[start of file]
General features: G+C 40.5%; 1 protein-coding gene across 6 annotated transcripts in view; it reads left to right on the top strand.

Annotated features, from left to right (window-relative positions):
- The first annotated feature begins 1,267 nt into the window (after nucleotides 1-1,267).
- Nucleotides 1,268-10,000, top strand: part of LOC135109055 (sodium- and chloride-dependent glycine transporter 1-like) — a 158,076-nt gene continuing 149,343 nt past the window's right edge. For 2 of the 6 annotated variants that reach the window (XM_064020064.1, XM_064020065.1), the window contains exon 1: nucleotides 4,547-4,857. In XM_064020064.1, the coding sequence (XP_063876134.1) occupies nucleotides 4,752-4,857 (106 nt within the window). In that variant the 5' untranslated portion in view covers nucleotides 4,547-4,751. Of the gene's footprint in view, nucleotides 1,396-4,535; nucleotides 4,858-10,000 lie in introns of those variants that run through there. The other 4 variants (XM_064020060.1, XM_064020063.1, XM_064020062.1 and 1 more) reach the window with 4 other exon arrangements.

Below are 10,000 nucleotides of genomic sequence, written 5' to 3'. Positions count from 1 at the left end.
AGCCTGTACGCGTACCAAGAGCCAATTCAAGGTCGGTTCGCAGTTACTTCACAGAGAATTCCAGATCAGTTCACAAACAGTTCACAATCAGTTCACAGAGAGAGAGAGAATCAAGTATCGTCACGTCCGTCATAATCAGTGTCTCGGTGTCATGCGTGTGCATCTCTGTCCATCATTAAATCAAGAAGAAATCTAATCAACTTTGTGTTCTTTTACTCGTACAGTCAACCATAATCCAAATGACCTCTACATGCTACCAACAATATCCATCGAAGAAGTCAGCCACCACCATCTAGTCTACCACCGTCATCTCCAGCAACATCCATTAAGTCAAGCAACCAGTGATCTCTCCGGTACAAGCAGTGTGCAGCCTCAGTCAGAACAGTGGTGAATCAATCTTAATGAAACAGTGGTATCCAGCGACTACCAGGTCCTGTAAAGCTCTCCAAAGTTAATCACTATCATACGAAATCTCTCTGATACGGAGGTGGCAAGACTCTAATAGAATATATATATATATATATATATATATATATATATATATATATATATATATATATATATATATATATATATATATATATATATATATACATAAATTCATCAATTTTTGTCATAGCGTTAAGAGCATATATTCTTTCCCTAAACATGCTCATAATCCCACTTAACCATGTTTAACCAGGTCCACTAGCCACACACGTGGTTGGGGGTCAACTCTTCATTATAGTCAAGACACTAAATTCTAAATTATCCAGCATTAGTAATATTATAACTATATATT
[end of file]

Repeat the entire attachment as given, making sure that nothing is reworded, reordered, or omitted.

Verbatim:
General features: G+C 40.5%; 1 protein-coding gene across 6 annotated transcripts in view; it reads left to right on the top strand.

Annotated features, from left to right (window-relative positions):
- The first annotated feature begins 1,267 nt into the window (after nucleotides 1-1,267).
- Nucleotides 1,268-10,000, top strand: part of LOC135109055 (sodium- and chloride-dependent glycine transporter 1-like) — a 158,076-nt gene continuing 149,343 nt past the window's right edge. For 2 of the 6 annotated variants that reach the window (XM_064020064.1, XM_064020065.1), the window contains exon 1: nucleotides 4,547-4,857. In XM_064020064.1, the coding sequence (XP_063876134.1) occupies nucleotides 4,752-4,857 (106 nt within the window). In that variant the 5' untranslated portion in view covers nucleotides 4,547-4,751. Of the gene's footprint in view, nucleotides 1,396-4,535; nucleotides 4,858-10,000 lie in introns of those variants that run through there. The other 4 variants (XM_064020060.1, XM_064020063.1, XM_064020062.1 and 1 more) reach the window with 4 other exon arrangements.

Below are 10,000 nucleotides of genomic sequence, written 5' to 3'. Positions count from 1 at the left end.
AGCCTGTACGCGTACCAAGAGCCAATTCAAGGTCGGTTCGCAGTTACTTCACAGAGAATTCCAGATCAGTTCACAAACAGTTCACAATCAGTTCACAGAGAGAGAGAGAATCAAGTATCGTCACGTCCGTCATAATCAGTGTCTCGGTGTCATGCGTGTGCATCTCTGTCCATCATTAAATCAAGAAGAAATCTAATCAACTTTGTGTTCTTTTACTCGTACAGTCAACCATAATCCAAATGACCTCTACATGCTACCAACAATATCCATCGAAGAAGTCAGCCACCACCATCTAGTCTACCACCGTCATCTCCAGCAACATCCATTAAGTCAAGCAACCAGTGATCTCTCCGGTACAAGCAGTGTGCAGCCTCAGTCAGAACAGTGGTGAATCAATCTTAATGAAACAGTGGTATCCAGCGACTACCAGGTCCTGTAAAGCTCTCCAAAGTTAATCACTATCATACGAAATCTCTCTGATACGGAGGTGGCAAGACTCTAATAGAATATATATATATATATATATATATATATATATATATATATATATATATATATATATATATATATATATATATATATATATATATATACATAAATTCATCAATTTTTGTCATAGCGTTAAGAGCATATATTCTTTCCCTAAACATGCTCATAATCCCACTTAACCATGTTTAACCAGGTCCACTAGCCACACACGTGGTTGGGGGTCAACTCTTCATTATAGTCAAGACACTAAATTCTAAATTATCCAGCATTAGTAATATTATAACTATATATT